Vote Yes on Question 4
The Boston Globe has endorsed our campaign, urging voters to “Just say ‘yes’ on Question 4.” Question 4 includes smart regulations to protect young people and families, such as a ban on advertising directed at minors and a ban on consuming marijuana in public. People like retired police lieutenant Tom Nolan also support Question 4 because it will bring in millions of dollars each year for schools and law enforcement.
TV Ad #3
The Boston Globe and The Berkshire Eagle have endorsed Question 4 because it represents a new, more sensible approach to marijuana policy. Sheriff John Urquhart, Sheriff of King County in Washington state, agrees that regulating marijuana works, because he has seen the benefits in his own state. Please share our ad with others and vote “Yes” on Question 4!
TV Ad #2
Please watch and share our newest TV commercial featuring Dr. Susan Lucas, MD. Numerous scientific studies have shown that marijuana is an effective alternative to many prescription drugs, including opioids. But our current laws make it difficult for patients to access marijuana for serious medical issues. Doctors and patients shouldn’t fear that they are committing a crime by discussing marijuana as a treatment option. Vote YES on Question 4 to expand safe access for patients who need marijuana for serious medical reasons.
TV Ad #1
Our first television ad featuring retired police lieutenant Tom Nolan. Question 4 includes smart regulations to protect young people and families, such as a ban on advertising directed at minors and a ban on consuming marijuana in public. People like Mr. Nolan also support Question 4 because it will bring in millions of dollars each year for schools and law enforcement. Please share this video on Facebook to help us reach more voters.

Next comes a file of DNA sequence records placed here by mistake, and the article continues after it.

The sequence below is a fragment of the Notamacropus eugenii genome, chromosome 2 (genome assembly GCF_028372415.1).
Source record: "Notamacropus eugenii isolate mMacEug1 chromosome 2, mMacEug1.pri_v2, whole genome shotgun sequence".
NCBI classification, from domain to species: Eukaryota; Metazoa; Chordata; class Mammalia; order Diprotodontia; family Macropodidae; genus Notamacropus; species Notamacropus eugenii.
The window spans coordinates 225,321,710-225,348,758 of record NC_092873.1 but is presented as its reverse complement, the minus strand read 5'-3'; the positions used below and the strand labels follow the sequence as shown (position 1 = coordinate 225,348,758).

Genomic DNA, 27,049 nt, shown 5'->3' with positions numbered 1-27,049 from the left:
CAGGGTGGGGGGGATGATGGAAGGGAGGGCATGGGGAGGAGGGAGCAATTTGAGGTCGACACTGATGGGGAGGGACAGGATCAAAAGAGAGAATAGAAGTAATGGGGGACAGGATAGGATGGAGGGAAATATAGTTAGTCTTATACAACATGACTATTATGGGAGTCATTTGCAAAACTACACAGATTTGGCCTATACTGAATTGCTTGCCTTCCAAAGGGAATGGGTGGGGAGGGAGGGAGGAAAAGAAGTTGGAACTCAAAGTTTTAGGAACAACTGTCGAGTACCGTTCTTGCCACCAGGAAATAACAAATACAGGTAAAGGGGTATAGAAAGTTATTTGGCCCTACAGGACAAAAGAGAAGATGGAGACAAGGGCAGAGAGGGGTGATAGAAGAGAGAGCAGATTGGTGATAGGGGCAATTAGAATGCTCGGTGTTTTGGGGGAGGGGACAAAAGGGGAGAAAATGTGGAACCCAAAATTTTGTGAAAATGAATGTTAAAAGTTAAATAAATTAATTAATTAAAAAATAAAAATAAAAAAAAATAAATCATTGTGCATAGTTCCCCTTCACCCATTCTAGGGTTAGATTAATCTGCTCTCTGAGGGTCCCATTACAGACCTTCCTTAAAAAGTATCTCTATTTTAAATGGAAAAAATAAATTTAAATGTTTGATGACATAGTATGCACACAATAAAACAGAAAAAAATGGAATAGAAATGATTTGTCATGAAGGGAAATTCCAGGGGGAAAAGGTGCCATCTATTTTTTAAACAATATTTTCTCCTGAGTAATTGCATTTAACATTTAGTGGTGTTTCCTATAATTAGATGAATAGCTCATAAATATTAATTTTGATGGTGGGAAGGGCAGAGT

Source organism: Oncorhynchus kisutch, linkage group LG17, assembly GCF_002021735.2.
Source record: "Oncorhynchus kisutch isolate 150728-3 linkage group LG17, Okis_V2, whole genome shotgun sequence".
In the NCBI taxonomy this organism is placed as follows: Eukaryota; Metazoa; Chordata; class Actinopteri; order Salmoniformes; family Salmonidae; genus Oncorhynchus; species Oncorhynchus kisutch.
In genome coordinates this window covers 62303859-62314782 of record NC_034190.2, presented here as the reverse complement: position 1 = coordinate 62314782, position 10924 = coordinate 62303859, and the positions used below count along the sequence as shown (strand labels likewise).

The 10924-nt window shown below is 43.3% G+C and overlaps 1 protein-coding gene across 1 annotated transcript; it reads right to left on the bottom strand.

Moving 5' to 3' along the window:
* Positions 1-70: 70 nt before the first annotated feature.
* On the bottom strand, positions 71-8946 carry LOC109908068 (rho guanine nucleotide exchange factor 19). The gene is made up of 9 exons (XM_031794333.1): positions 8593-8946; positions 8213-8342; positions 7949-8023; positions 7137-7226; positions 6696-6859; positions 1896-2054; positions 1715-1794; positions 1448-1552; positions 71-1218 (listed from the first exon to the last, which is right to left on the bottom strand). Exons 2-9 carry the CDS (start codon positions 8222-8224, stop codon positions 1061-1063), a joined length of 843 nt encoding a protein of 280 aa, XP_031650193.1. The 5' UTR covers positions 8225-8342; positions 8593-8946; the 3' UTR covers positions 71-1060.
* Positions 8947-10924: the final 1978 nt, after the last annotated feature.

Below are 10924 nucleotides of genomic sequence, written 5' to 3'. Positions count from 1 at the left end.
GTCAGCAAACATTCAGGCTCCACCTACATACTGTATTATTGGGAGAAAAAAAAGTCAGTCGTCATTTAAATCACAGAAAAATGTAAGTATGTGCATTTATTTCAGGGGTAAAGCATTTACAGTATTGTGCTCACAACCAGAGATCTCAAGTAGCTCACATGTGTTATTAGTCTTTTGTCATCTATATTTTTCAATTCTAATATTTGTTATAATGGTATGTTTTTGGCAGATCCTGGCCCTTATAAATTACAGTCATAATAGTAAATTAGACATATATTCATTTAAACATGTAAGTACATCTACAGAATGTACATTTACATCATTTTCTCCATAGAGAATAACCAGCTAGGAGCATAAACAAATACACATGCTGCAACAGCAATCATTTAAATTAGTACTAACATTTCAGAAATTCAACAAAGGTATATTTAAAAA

Campaign Social Justice
Please watch and share this video featuring Newton attorney Shanel Lindsay. Shanel shares her powerful story of being arrested for marijuana and the hardship that the arrest created in her life. Although opponents of Question 4 claim that “no one is arrested for marijuana,” stories like Shanel’s are disturbingly common, particularly in communities of color. A new ACLU report, “The War on Marijuana in Black and White: A Massachusetts Update” finds that people of color are arrested for marijuana at 3.3 times the rate of white residents, despite virtually identical usage rates. Voting YES on Question 4 is a vote for social justice.
On Wednesday, August 3, Boston City Council President Michelle Wu, Boston City Councilor Tito Jackson, Holyoke Mayor Alex Morse, ACLU Massachusetts President Carol Rose, State Rep. David Rogers, and others endorsed and helped officially launch our newly renamed Yes on 4 Campaign on the steps of the State House in Boston.
Speakers at the event emphasized a number of important issues. Boston City Council President Michelle Wu highlighted the injustice of our current policy:
“It just seems ridiculous that kids at Harvard can smoke pot and have incredibly successful careers while blacks and Latinos, particularly men and boys, who are using the same substance are sent to jail. It doesn’t make sense for our criminal justice system. It doesn’t make sense for our economy.”
Another strong supporter of Yes on 4, State Rep. David Rogers, explained his position:
“Sometimes when we make laws, we don’t always have perfect data or the empirical evidence to make good policy. We make judgment calls. In the case of marijuana, though, we have decade after decade after decade after decade of data, and our current approach has failed abysmally, and it’s obvious.”